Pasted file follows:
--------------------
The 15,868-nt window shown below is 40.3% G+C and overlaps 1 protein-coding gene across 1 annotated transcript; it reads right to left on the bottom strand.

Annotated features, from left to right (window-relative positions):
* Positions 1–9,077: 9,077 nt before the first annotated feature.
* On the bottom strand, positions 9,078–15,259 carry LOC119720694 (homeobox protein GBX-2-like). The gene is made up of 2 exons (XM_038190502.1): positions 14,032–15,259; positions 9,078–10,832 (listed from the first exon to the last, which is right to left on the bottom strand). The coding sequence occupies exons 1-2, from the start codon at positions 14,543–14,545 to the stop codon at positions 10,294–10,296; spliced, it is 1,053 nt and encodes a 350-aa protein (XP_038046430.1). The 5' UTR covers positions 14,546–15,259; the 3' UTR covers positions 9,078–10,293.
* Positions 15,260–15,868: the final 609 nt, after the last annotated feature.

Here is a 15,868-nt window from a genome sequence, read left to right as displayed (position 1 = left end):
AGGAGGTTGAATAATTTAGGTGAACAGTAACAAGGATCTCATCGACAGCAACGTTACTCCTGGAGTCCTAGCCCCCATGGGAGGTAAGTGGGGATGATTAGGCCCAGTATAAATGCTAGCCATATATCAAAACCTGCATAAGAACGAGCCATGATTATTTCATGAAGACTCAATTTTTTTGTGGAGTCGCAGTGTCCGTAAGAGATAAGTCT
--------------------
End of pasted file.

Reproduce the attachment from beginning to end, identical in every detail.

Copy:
The 15,868-nt window shown below is 40.3% G+C and overlaps 1 protein-coding gene across 1 annotated transcript; it reads right to left on the bottom strand.

Annotated features, from left to right (window-relative positions):
* Positions 1–9,077: 9,077 nt before the first annotated feature.
* On the bottom strand, positions 9,078–15,259 carry LOC119720694 (homeobox protein GBX-2-like). The gene is made up of 2 exons (XM_038190502.1): positions 14,032–15,259; positions 9,078–10,832 (listed from the first exon to the last, which is right to left on the bottom strand). The coding sequence occupies exons 1-2, from the start codon at positions 14,543–14,545 to the stop codon at positions 10,294–10,296; spliced, it is 1,053 nt and encodes a 350-aa protein (XP_038046430.1). The 5' UTR covers positions 14,546–15,259; the 3' UTR covers positions 9,078–10,293.
* Positions 15,260–15,868: the final 609 nt, after the last annotated feature.

Here is a 15,868-nt window from a genome sequence, read left to right as displayed (position 1 = left end):
AGGAGGTTGAATAATTTAGGTGAACAGTAACAAGGATCTCATCGACAGCAACGTTACTCCTGGAGTCCTAGCCCCCATGGGAGGTAAGTGGGGATGATTAGGCCCAGTATAAATGCTAGCCATATATCAAAACCTGCATAAGAACGAGCCATGATTATTTCATGAAGACTCAATTTTTTTGTGGAGTCGCAGTGTCCGTAAGAGATAAGTCT